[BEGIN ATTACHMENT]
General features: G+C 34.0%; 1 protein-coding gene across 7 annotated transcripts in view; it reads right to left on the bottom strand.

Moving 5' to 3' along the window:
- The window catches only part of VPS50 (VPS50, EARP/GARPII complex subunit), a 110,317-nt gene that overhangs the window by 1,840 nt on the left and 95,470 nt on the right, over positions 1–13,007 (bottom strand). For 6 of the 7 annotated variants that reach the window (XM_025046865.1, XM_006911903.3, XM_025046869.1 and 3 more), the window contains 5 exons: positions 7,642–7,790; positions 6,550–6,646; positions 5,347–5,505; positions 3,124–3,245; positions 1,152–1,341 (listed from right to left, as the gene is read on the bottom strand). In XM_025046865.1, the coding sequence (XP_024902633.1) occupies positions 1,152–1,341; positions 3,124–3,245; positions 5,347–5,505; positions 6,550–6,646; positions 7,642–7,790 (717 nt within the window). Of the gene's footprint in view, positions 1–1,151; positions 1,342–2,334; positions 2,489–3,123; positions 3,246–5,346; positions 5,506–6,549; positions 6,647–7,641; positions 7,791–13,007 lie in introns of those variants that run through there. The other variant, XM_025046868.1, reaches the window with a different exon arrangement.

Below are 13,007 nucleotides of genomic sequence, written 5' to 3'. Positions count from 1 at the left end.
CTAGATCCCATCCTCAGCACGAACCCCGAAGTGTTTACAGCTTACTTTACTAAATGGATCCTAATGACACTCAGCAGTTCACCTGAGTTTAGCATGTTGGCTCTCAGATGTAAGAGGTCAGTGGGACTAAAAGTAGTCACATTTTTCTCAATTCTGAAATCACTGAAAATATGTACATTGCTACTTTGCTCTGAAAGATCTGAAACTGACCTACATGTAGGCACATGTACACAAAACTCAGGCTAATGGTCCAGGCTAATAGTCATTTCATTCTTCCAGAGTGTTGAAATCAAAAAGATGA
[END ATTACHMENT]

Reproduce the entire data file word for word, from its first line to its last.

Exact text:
General features: G+C 34.0%; 1 protein-coding gene across 7 annotated transcripts in view; it reads right to left on the bottom strand.

Moving 5' to 3' along the window:
- The window catches only part of VPS50 (VPS50, EARP/GARPII complex subunit), a 110,317-nt gene that overhangs the window by 1,840 nt on the left and 95,470 nt on the right, over positions 1–13,007 (bottom strand). For 6 of the 7 annotated variants that reach the window (XM_025046865.1, XM_006911903.3, XM_025046869.1 and 3 more), the window contains 5 exons: positions 7,642–7,790; positions 6,550–6,646; positions 5,347–5,505; positions 3,124–3,245; positions 1,152–1,341 (listed from right to left, as the gene is read on the bottom strand). In XM_025046865.1, the coding sequence (XP_024902633.1) occupies positions 1,152–1,341; positions 3,124–3,245; positions 5,347–5,505; positions 6,550–6,646; positions 7,642–7,790 (717 nt within the window). Of the gene's footprint in view, positions 1–1,151; positions 1,342–2,334; positions 2,489–3,123; positions 3,246–5,346; positions 5,506–6,549; positions 6,647–7,641; positions 7,791–13,007 lie in introns of those variants that run through there. The other variant, XM_025046868.1, reaches the window with a different exon arrangement.

Below are 13,007 nucleotides of genomic sequence, written 5' to 3'. Positions count from 1 at the left end.
CTAGATCCCATCCTCAGCACGAACCCCGAAGTGTTTACAGCTTACTTTACTAAATGGATCCTAATGACACTCAGCAGTTCACCTGAGTTTAGCATGTTGGCTCTCAGATGTAAGAGGTCAGTGGGACTAAAAGTAGTCACATTTTTCTCAATTCTGAAATCACTGAAAATATGTACATTGCTACTTTGCTCTGAAAGATCTGAAACTGACCTACATGTAGGCACATGTACACAAAACTCAGGCTAATGGTCCAGGCTAATAGTCATTTCATTCTTCCAGAGTGTTGAAATCAAAAAGATGA